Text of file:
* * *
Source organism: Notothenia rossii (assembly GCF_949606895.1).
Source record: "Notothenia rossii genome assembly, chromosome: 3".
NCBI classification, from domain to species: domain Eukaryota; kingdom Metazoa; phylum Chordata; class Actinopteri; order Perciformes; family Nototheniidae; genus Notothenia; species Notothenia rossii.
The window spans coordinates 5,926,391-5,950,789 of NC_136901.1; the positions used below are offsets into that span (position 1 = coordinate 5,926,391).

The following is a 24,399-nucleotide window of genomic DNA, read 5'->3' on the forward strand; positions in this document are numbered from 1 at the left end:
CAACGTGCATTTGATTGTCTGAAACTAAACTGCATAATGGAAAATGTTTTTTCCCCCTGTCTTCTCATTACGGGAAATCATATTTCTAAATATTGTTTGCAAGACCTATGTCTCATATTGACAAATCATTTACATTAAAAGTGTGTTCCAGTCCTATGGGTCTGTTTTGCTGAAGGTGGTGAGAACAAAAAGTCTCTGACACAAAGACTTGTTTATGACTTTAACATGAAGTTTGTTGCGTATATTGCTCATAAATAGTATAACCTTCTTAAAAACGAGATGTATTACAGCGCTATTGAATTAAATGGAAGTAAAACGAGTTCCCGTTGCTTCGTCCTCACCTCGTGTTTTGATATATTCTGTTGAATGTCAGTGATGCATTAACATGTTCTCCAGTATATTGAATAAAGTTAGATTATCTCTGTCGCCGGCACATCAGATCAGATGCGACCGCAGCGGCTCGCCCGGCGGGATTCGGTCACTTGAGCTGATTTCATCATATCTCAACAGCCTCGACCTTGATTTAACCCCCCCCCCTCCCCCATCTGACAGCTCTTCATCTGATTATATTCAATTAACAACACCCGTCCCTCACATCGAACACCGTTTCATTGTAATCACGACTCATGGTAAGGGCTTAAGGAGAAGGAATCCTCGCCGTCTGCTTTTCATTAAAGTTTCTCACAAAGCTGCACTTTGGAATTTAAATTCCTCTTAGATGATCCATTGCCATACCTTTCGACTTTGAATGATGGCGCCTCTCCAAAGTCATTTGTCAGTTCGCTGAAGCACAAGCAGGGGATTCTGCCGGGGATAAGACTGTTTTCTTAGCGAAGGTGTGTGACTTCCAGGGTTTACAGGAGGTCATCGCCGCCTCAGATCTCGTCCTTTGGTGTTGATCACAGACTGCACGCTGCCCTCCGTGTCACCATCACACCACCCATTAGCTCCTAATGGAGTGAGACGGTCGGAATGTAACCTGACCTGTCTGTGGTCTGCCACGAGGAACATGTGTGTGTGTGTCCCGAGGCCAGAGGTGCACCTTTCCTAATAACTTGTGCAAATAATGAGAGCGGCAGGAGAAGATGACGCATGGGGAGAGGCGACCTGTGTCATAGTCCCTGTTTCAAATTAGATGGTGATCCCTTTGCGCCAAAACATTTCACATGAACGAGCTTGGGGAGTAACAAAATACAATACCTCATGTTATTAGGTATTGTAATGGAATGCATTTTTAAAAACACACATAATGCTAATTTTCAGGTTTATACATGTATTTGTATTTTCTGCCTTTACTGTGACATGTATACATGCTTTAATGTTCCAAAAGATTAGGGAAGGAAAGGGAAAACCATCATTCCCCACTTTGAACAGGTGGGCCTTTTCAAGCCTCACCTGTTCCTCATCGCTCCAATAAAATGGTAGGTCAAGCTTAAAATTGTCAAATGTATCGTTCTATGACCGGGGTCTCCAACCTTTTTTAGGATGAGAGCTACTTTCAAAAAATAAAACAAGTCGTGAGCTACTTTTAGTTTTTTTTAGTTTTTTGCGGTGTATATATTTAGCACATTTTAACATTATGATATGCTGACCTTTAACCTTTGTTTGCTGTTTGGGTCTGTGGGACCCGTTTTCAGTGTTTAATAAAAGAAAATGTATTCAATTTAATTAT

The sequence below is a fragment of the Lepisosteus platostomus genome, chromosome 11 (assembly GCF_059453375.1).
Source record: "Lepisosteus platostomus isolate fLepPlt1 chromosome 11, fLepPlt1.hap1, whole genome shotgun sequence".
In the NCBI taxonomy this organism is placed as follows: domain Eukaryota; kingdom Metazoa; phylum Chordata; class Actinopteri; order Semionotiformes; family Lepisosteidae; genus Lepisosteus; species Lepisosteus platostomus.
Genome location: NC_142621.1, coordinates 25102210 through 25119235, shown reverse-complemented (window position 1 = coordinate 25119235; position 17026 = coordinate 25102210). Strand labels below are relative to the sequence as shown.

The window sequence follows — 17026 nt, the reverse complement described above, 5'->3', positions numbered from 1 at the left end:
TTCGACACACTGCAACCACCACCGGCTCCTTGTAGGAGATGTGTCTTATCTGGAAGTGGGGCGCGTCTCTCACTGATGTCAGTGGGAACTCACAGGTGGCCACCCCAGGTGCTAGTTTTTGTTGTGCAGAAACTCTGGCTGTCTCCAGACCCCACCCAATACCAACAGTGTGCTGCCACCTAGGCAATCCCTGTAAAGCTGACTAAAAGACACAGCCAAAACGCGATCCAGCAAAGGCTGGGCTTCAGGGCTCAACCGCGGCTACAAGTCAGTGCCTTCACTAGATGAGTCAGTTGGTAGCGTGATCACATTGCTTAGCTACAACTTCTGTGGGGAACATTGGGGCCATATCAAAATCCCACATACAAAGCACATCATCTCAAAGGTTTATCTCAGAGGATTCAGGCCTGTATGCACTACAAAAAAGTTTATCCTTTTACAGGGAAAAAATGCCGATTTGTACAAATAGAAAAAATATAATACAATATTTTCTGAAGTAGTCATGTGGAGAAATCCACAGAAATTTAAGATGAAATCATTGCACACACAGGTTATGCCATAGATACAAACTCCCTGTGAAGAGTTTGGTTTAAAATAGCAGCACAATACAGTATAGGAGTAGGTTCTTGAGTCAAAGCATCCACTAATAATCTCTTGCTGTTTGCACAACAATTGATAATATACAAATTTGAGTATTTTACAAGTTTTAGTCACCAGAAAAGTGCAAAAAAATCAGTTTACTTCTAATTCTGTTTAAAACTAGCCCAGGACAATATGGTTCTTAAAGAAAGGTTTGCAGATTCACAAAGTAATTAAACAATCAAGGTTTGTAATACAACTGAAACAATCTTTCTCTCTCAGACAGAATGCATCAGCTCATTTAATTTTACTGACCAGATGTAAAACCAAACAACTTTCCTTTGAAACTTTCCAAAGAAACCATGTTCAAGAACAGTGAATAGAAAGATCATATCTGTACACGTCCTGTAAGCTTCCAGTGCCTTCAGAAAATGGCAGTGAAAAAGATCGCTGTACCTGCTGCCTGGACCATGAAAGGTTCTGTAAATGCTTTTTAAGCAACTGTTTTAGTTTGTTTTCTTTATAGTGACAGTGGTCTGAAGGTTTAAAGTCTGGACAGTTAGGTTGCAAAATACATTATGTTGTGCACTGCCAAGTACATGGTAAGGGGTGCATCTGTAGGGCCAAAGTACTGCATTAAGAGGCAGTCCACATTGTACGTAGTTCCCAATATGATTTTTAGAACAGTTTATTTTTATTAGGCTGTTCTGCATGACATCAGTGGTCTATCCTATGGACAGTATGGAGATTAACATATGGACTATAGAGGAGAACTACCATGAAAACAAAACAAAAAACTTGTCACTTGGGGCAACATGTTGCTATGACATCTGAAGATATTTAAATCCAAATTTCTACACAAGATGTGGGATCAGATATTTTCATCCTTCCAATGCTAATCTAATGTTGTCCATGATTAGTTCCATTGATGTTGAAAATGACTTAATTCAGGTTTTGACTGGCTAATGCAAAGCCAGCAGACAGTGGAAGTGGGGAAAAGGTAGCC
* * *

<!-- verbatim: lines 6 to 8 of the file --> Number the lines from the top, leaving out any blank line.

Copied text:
CAACGTGCATTTGATTGTCTGAAACTAAACTGCATAATGGAAAATGTTTTTTCCCCCTGTCTTCTCATTACGGGAAATCATATTTCTAAATATTGTTTGCAAGACCTATGTCTCATATTGACAAATCATTTACATTAAAAGTGTGTTCCAGTCCTATGGGTCTGTTTTGCTGAAGGTGGTGAGAACAAAAAGTCTCTGACACAAAGACTTGTTTATGACTTTAACATGAAGTTTGTTGCGTATATTGCTCATAAATAGTATAACCTTCTTAAAAACGAGATGTATTACAGCGCTATTGAATTAAATGGAAGTAAAACGAGTTCCCGTTGCTTCGTCCTCACCTCGTGTTTTGATATATTCTGTTGAATGTCAGTGATGCATTAACATGTTCTCCAGTATATTGAATAAAGTTAGATTATCTCTGTCGCCGGCACATCAGATCAGATGCGACCGCAGCGGCTCGCCCGGCGGGATTCGGTCACTTGAGCTGATTTCATCATATCTCAACAGCCTCGACCTTGATTTAACCCCCCCCCCTCCCCCATCTGACAGCTCTTCATCTGATTATATTCAATTAACAACACCCGTCCCTCACATCGAACACCGTTTCATTGTAATCACGACTCATGGTAAGGGCTTAAGGAGAAGGAATCCTCGCCGTCTGCTTTTCATTAAAGTTTCTCACAAAGCTGCACTTTGGAATTTAAATTCCTCTTAGATGATCCATTGCCATACCTTTCGACTTTGAATGATGGCGCCTCTCCAAAGTCATTTGTCAGTTCGCTGAAGCACAAGCAGGGGATTCTGCCGGGGATAAGACTGTTTTCTTAGCGAAGGTGTGTGACTTCCAGGGTTTACAGGAGGTCATCGCCGCCTCAGATCTCGTCCTTTGGTGTTGATCACAGACTGCACGCTGCCCTCCGTGTCACCATCACACCACCCATTAGCTCCTAATGGAGTGAGACGGTCGGAATGTAACCTGACCTGTCTGTGGTCTGCCACGAGGAACATGTGTGTGTGTGTCCCGAGGCCAGAGGTGCACCTTTCCTAATAACTTGTGCAAATAATGAGAGCGGCAGGAGAAGATGACGCATGGGGAGAGGCGACCTGTGTCATAGTCCCTGTTTCAAATTAGATGGTGATCCCTTTGCGCCAAAACATTTCACATGAACGAGCTTGGGGAGTAACAAAATACAATACCTCATGTTATTAGGTATTGTAATGGAATGCATTTTTAAAAACACACATAATGCTAATTTTCAGGTTTATACATGTATTTGTATTTTCTGCCTTTACTGTGACATGTATACATGCTTTAATGTTCCAAAAGATTAGGGAAGGAAAGGGAAAACCATCATTCCCCACTTTGAACAGGTGGGCCTTTTCAAGCCTCACCTGTTCCTCATCGCTCCAATAAAATGGTAGGTCAAGCTTAAAATTGTCAAATGTATCGTTCTATGACCGGGGTCTCCAACCTTTTTTAGGATGAGAGCTACTTTCAAAAAATAAAACAAGTCGTGAGCTACTTTTAGTTTTTTTTAGTTTTTTGCGGTGTATATATTTAGCACATTTTAACATTATGATATGCTGACCTTTAACCTTTGTTTGCTGTTTGGGTCTGTGGGACCCGTTTTCAGTGTTTAATAAAAGAAAATGTATTCAATTTAATTAT

The sequence below is a fragment of the Lepisosteus platostomus genome, chromosome 11 (assembly GCF_059453375.1).
Source record: "Lepisosteus platostomus isolate fLepPlt1 chromosome 11, fLepPlt1.hap1, whole genome shotgun sequence".